SR:       Really? Tell me exactly what happened at Stanley Hall.

WM:    Stanley Hall. Posters were put there. They came in, and once they were inside, just about two to three minutes before the play started, because at the same time as the people were getting in, we also had to give them literature on the state of information gathering and dissemination in the country, a published thing which has not been banned. So these people came, the police details and this person (police officer) is very very well known in Bulawayo. And they say he actually shoots people. Zenzo and Mark knew him for that. He came in. He says to me, ‘what is this that you are trying to do?’ Then I said ‘this is my work. I’m not trying to do anything. I’m staging a play’. So he says ‘have you got clearance to stage a play because under POSA you must have one from National Arts Council’. Of course National Arts Council knew that there‘s a play from the Censorship Board. You get clearance from the Censorship Board. However, even if the Censorship Board gives you a performing certificate, the police can still come and stop the play because they say the regulatory authority at that particular area can stop the play. So they said that, ‘under POSA you can’t do this’. But I know that plays are not mentioned under POSA so I went there. They said, ‘no, no, get these people out of this place’. I refused and I said ‘I’m not getting them out. I’ll leave them here’. They said ‘come to the police station’ and I said ‘let’s go’.  The police said ‘move’ and I said ‘no no I’m driving, get in the car’. So I drove them to the police station. We got there and they went in to tell their seniors. They left me outside and they later called me inside.

WM:    Ya!  So he says ‘what are you trying to do?’  I said, ‘I’m not trying to do. That’s my work. I’m staging a play’. They said you don’t have clearance under POSA to do a play. I told them that it was not a requirement under POSA just like churches and so on. Here it is in the law. I actually read that. Now the particular officer didn’t know anything about Censorship Board. He didn’t ask about Censorship Board. It was just POSA. He told me that I could not do that play and asked me ‘why are you giving out the books to people to read?’ I said, ‘is there a law prohibiting people from reading material? Look, anything that’s published, that if you go to a library you can read it, can be circulated in the country. If this was something that was anti-establishment they would have stopped it. So you don’t ask me’. They said ‘where do you come from?’ and I said ‘friend I think what you are doing now is harassment. I am doing my work and why are you stopping me from doing my work. Under the constitution I’ve got a right to do my work’. He said, ‘let me tell you this, you cannot stage this play without clearance from the regulatory authorities. So you get it. You stop what you are doing. You go chase those people away from the hall’. I said, ‘I’m not going to chase them because in the first place I am the one who invited them there. I can’t go there and chase them.  You can go and chase them’. They retorted, ‘if you are going to do this play, we are certainly going to arrest you. It was at that point when I told him that ‘what you are doing is exactly what Smith was doing’.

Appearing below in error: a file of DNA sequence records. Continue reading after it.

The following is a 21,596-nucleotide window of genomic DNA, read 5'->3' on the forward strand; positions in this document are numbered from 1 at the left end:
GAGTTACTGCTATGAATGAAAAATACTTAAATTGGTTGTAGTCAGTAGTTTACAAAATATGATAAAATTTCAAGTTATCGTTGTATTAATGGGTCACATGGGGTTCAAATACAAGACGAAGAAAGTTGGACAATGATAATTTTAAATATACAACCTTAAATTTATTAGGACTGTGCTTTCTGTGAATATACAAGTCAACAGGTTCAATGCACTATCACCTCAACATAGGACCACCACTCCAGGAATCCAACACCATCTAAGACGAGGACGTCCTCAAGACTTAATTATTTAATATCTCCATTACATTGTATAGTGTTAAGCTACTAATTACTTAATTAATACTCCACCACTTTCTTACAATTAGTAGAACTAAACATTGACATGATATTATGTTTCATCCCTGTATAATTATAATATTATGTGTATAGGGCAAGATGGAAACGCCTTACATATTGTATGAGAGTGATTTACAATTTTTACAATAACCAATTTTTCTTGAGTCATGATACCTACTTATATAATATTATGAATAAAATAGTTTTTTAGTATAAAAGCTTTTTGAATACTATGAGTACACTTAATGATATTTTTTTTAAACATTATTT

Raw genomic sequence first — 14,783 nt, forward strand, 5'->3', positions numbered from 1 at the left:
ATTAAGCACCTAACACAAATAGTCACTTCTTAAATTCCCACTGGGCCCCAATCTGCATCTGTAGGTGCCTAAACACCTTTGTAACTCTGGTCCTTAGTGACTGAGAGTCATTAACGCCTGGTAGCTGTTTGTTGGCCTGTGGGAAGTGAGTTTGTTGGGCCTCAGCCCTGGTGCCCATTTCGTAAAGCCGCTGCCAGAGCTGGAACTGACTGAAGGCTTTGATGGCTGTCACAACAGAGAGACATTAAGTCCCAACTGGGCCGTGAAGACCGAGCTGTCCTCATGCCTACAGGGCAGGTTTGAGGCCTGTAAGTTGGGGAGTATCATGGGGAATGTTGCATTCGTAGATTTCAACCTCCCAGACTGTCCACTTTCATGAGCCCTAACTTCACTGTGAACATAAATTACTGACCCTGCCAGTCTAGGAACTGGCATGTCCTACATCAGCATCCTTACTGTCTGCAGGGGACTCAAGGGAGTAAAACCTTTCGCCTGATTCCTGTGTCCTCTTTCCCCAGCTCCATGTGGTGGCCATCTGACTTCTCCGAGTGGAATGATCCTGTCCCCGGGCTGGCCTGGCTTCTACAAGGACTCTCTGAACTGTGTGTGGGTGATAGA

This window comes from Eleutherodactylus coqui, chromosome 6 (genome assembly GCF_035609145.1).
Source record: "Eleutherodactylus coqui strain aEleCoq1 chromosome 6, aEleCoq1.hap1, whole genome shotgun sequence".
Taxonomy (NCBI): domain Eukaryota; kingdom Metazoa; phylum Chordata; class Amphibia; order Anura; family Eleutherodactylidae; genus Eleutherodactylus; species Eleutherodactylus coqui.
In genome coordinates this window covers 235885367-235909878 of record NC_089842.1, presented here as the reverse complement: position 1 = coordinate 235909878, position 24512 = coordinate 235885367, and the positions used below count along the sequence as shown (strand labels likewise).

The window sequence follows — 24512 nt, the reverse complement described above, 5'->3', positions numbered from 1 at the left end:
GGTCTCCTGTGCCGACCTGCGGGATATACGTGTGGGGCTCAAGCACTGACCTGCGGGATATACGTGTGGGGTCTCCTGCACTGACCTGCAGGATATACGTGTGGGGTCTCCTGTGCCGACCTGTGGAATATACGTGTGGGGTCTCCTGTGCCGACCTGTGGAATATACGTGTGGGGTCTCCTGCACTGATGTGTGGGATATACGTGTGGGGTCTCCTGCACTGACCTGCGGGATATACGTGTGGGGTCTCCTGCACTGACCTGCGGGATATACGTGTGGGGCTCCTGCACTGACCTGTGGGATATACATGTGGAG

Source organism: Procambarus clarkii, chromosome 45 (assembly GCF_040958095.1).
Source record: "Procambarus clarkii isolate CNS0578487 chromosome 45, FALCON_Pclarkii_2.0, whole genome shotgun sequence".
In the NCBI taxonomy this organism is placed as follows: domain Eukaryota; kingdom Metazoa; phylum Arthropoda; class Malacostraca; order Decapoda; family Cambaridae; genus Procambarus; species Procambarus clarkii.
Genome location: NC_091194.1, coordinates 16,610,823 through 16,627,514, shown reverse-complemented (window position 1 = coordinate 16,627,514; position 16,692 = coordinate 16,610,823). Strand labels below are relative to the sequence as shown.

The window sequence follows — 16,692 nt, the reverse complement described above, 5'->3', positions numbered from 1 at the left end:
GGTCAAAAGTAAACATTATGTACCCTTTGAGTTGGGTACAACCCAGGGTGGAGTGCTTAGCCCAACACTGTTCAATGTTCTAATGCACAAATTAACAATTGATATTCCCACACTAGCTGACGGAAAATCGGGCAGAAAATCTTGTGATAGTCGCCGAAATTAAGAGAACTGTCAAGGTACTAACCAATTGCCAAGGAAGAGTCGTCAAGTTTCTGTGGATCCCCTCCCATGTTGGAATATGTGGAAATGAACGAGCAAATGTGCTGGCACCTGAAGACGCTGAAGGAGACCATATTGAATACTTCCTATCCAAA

SR:       Just like that?

WM:    Yah.  I asked him if he knew where the name Luveve came from and he said he didn’t know. Now it’s called Luveve Secondary School. It was a technical college. We stopped it during the 60s. We did several riots because there was a bad system governing the country and that thing is now a secondary school. If what he had done was done during the ZAPU organised riots there could have been an ugly incident. You don’t provoke people. I want to tell you something. I’m a nationalist, for your own information. What you are doing is very wrong, this is wrong. This is not what the people went to fight for. You’ve gone back to the Smith days. This is wrong. They said, ‘anyway, I have heard what you are saying. Go and stop the thing’. I said ‘then tell your boys to go stop the thing because I’m not going to stop it. So the officers were called inside and were told ‘this man is called Walter Muparutsa’. I told them that I had another show which I was supposed to do before returning to Harare. They said ‘all the shows which you are going to do here in Bulawayo, as long as they are not cleared by the regulatory authorities (officer commanding Bulawayo Province) you are not going to do any show’. So all the subsequent shows were stopped. Then I thought to myself, if they allowed me to do a show at Amakhosi, I should go back and do another show at Amakhosi. But there was real trouble there. MMPZ then said ‘no Muparutsa you can’t do it because these people are really out to get you. There’s trouble there. Riot police will come’.